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Fact extraction from (bio)medical article titles

Introduction

Article titlesare brief, descriptive and to the point, using very well-chosen, specific terminology that intend to attract the reader's attention. Factual information extraction from such article titles and the construction of structured fact data banks has a great potential to facilitate computational analysis in many areas of biomedicine and in the open domain.

Purpose

Given a Swedish collection of published article titles the purpose of this proposal is twofold:

a) to automatically classify titles into factual and non-factual. For this you will need to:

  • write some simple guidelines that will help you differentiate between factual/non factual instances/examples
  • annotate titles as factual or not
  • decide and extract suitable attributes (features) such as verbs, n-grams etc.
  • experiment with one (or more) machine learning algorithms
  • evaluate and report results

b) to extract sets of triplesfrom the factual titles and represent them in a graphical way using available software such as "visone" or "touchgraph".

A factual title in biomedicine according to Eales et al. (2011) is: "a direct (the title does not merely imply a result but actually states the result) sentential report about the outcome of a biomedical investigation". In this proposal, we take a little more general approach since our data is not strictly biomedical, but medical in general. Such results can be both a positive or negative outcome. For instance the first example below is positive and the second negative (the annotations provided below are simplified for readability):

"Antioxidanter motverkar fria radikalers nyttiga effekter" (LT nr 28–29 2009 volym 106, pp 1808)

<substance>Antioxidanter</substance> motverkar <substance>fria radikalers</substance> nyttiga <qualifier value>effekter</qualifier value>

"B12 och folat skyddar inte mot hjärt-kärlsjukdom" (LT nr 38 2010 volym 107, pp, 2228)

<substance>B12</substance> och <substance>folat</substance> skyddar inte mot <disorder>hjärt-kärlsjukdom</disorder>

A non-factual fact can be a title that does not state all the necessary contextual information in order to fully understand whether the results or implications of the finding have a factual (direct) outcome. Moreover, a non-factual fact can be one with speculative language, such as:

"Hyperemesis gravidarum kan vara ärftlig" (LT nr 22 2010 volym 107, pp 1462)

<disorder>Hyperemesis gravidarum</disorder> kan vara <qualifier value>ärftlig</qualifier value>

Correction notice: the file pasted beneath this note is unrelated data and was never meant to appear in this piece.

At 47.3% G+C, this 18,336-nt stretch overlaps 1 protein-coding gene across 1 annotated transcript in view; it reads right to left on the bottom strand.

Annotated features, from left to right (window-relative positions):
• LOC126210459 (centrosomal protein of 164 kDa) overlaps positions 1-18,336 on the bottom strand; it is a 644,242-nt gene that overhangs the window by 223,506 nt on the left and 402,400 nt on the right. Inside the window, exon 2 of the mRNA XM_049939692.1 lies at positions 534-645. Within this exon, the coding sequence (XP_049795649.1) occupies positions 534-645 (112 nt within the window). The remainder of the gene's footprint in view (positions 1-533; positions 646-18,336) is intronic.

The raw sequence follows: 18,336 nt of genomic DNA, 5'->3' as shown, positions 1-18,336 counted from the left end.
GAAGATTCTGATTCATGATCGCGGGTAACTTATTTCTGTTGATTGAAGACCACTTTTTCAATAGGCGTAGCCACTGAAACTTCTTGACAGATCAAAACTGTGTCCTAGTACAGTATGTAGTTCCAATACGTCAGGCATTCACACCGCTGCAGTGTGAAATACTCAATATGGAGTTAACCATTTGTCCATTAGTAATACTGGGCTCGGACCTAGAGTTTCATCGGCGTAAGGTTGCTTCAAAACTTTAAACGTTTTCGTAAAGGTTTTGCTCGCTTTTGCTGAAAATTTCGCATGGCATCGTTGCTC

"Influensavaccinering av friska unga vuxna" (LT nr 14 2002 volym 107, pp 1600)

<procedure>Influensavaccinering</procedure> av <person>friska unga vuxna</person>

For training and evaluation the article title corpus needs to be suitably divided, e.g. 75%-25% into training sentences and test sentences. All will be manually annotated as "factual" or "non-factual" but the test portion will be only kept for evaluation and not used during training (e.g. feature generation).

Material

A Swedish collection of published article titles (about 1,000) will be provided in two formats, a raw (unannotated) format and an annotated version with labels from a medical ontology. Also, a few titles can be composed of several sentences and these can be a mix of factual and non-factual statements. A number of other annotation can be provided, if necessary, such as part of speech tags.

Prerequisites

Native Swedish or good Swedish language skills - all data is Swedish.

Good programming skills, interest (experience) in Machine Learning is a plus!

Supervisors

Dimitrios Kokkinakis

Richard Johansson

References

  1. Eales J., Demetriou G. and Stevens R. 2011. Creating a focused corpus of factual outcomes from biomedical experiments. Proceedings of the Mining Complex Entities from Network and Biomedical Data. Athens, Greece.
  2. Kastner I. and Monz C. 2009. Automatic Single-Document Key Fact Extraction from Newswire Articles. Proceedings of the 12th Conference of the European Chapter of the ACL (EACL). Athens, Greece.
  3. Kilicoglu H. and Bergler S. 2008. Recognizing speculative language in biomedical research articles: a linguistically motivated perspective. BMC Bioinformatics 2008, 9(Suppl 11):S10.

 

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Page updated: 2014-11-12 15:13

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